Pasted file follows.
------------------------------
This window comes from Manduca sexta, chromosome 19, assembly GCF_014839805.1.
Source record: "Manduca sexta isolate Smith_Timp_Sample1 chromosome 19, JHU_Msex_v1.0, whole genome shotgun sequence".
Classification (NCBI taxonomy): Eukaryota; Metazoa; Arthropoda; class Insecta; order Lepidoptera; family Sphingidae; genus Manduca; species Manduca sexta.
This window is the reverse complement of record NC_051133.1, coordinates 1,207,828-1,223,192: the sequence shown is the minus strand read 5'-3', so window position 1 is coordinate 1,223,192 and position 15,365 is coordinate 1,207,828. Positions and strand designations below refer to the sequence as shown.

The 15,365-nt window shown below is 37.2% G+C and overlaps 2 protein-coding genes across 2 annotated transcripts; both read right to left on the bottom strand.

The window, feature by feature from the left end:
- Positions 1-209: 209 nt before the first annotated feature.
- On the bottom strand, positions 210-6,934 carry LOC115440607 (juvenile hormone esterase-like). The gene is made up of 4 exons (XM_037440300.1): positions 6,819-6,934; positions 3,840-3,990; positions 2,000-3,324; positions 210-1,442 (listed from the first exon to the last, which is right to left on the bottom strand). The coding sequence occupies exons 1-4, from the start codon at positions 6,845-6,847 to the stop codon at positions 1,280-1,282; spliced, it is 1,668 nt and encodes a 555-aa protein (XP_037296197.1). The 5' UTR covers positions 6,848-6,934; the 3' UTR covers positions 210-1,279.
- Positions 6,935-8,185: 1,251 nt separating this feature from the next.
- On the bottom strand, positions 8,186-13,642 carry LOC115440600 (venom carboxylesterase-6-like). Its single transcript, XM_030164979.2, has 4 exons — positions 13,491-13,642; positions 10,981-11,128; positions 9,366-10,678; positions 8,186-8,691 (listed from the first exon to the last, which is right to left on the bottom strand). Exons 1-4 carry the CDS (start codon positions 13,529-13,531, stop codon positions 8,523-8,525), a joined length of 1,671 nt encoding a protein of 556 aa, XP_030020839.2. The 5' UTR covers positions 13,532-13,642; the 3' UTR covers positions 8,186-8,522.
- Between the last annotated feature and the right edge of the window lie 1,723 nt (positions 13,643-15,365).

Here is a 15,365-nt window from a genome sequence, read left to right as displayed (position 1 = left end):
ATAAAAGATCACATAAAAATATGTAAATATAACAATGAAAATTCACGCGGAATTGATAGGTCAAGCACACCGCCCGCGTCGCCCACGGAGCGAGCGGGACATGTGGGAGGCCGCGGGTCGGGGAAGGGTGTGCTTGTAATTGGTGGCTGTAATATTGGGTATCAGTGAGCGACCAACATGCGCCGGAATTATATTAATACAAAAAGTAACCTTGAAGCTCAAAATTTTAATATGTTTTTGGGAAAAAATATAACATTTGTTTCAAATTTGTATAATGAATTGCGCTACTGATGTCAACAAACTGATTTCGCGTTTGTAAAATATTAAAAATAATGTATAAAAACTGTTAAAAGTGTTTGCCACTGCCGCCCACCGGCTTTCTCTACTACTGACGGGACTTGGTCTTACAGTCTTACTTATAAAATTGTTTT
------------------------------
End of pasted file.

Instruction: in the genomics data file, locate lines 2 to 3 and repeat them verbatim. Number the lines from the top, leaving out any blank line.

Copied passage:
Source record: "Manduca sexta isolate Smith_Timp_Sample1 chromosome 19, JHU_Msex_v1.0, whole genome shotgun sequence".
Classification (NCBI taxonomy): Eukaryota; Metazoa; Arthropoda; class Insecta; order Lepidoptera; family Sphingidae; genus Manduca; species Manduca sexta.